China Tien
Tiananmen Square, Beijing. Reuters

McKinsey director Gordon Orr has clubbed together CIOs, disruptive technologies, solar power, high-speed rail and infrastructure as he looks into the crystal ball to predict what the world’s second-largest economy will throw at us in 2014.

Here’s a summary of the report:

Productivity Growth And Technological Disruption

China will seek to control skyrocketing costs in everything from labor to land to capital, by gunning for higher productivity. And, the focus on improving productivity will extend beyond its factories into agriculture and services too.

The country will also rely more on disruptive technologies, according to Orr. And, one such example would be private banking start-ups, which are expected to encourage an Internet-crazy nation to bank online.

Chief Information Officers, or CIOs

A natural upshot of an increasing focus on technology and productivity would be a reliance on managers who can make it happen. To that end, Chinese companies are expected to transform their thinking, which currently regards information technology, or IT, as merely a support function, and begin regarding it as an instrument for growth.

“Indeed, simply trying to find the CIO in many Chinese state-owned enterprises is akin to hunting for a needle in a haystack,” Orr says in the report.

China, he says, lacks the talent to help the country fulfill its technology goals, which means that the few who can do so, can expect bigger paychecks for their talents.

Jobs Over Growth

China’s government is expected to shift focus from economic growth to creating jobs for the many millions who work in China’s manufacturing and services sectors, as the push toward higher productivity and better technology threatens their livelihoods.

As more graduates leave school and find themselves with fewer jobs to compete over, “they will not be happy about this and may not be passive,” Orr warns.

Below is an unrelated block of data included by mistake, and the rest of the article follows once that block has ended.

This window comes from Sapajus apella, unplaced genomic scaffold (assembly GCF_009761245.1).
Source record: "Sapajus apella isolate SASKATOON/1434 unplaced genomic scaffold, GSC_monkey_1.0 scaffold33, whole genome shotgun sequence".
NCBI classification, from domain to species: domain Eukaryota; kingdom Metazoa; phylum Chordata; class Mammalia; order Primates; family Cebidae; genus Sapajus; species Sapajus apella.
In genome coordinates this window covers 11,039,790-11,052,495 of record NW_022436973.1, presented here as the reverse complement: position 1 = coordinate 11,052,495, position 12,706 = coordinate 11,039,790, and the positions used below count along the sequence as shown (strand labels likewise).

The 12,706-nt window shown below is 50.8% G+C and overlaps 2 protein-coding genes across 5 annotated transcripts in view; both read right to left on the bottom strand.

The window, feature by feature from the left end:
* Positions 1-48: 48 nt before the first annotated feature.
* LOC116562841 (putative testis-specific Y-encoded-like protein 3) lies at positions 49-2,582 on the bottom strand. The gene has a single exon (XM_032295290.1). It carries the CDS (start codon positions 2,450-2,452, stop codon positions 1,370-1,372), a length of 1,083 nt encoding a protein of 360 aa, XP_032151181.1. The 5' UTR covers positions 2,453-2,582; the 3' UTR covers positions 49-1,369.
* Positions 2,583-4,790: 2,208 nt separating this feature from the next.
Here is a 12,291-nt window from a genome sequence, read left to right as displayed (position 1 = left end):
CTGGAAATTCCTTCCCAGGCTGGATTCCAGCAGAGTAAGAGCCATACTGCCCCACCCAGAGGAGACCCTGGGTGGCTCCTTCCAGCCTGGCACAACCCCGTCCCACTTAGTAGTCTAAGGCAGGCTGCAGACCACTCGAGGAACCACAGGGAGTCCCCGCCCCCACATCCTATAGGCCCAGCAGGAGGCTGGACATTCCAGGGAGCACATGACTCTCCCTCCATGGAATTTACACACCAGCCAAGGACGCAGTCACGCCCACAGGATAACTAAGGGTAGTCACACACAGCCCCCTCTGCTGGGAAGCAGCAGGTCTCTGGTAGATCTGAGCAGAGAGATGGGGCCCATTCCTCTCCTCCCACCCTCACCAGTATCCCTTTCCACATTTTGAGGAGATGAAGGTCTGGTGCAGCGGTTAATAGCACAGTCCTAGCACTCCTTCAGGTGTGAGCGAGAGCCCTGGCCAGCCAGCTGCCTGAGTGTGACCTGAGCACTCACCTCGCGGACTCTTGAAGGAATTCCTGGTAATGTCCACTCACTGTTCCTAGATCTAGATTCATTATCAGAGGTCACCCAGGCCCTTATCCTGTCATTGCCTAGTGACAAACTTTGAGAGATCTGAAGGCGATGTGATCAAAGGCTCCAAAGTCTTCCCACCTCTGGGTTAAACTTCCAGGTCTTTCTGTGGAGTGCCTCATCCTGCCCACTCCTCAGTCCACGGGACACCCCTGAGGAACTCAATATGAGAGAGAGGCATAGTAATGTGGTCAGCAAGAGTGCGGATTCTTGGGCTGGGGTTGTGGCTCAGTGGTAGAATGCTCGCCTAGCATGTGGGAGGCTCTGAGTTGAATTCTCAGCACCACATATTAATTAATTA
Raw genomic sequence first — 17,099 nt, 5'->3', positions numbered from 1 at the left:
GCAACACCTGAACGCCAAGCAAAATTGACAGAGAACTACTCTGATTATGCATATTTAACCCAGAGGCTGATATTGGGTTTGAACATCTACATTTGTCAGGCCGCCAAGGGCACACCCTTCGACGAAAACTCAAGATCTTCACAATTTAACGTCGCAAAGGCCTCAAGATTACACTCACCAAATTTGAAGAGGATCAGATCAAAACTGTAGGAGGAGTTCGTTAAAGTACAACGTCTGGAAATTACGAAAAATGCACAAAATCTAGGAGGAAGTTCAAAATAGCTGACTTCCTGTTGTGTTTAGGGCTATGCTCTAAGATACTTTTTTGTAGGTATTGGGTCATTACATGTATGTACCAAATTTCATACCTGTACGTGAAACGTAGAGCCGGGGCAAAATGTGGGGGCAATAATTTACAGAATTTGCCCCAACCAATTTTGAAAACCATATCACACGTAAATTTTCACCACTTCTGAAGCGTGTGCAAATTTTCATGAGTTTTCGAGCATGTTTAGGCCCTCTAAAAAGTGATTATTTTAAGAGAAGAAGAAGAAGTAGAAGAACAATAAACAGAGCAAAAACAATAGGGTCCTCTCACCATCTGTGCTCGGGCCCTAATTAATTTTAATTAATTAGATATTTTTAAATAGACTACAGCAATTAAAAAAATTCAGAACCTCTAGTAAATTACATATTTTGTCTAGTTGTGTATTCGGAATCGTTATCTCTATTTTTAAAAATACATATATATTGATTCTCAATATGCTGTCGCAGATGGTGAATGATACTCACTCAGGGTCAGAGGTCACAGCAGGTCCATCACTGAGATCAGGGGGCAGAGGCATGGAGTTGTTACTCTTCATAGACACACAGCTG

So, how will the government solve the impending crisis? State-owned companies are likely “to face pressure to hire and retain staff they may not really need,” he says, adding: “The government and the leaders of these enterprises have long argued that such jobs are among the most secure. They will find it very hard to declare them expendable.”

Mergers & Acquisitions

State-owned companies dominate the $500 billion logistics sector, which includes shipping, ports, toll roads, rail, and airports, as well as mom-and-pop establishments. And, as the focus on productivity grows, Orr predicts, consolidation will happen at an even faster pace than the current norm.

“Private and foreign participation is increasingly encouraged in many parts of the sector, and its competitive intensity is likely to rise.”

Buildings Infrastructure

In this matter, China is really two countries, according to the report. While the country boasts some engineering and architectural marvels, they are more an exception than the norm, and most commercial and residential structures are old and in bad shape.

“Some cities are reaching a tipping point,” Orr says, adding that as reconstruction of decaying buildings becomes a priority and the source of financing for such projects remains a question mark, protests against local developers and governments cannot be ruled out.

High-Speed Rail

China’s love affair with high-speed rail will take on a new look in the coming year, according to the report, with the focus shifting to increasing capacity on popular routes instead of adding new lines.

Traffic in terms of ridership jumped from 250,000 in 2007 to 1.3 million last year, fuelled partly by aggressive pricing of tickets, the report notes. Trains run as often as every 15 minutes on the Shanghai-Nanjing line, and there are nearly 5,500 miles of operational lines, which is set to double by 2015.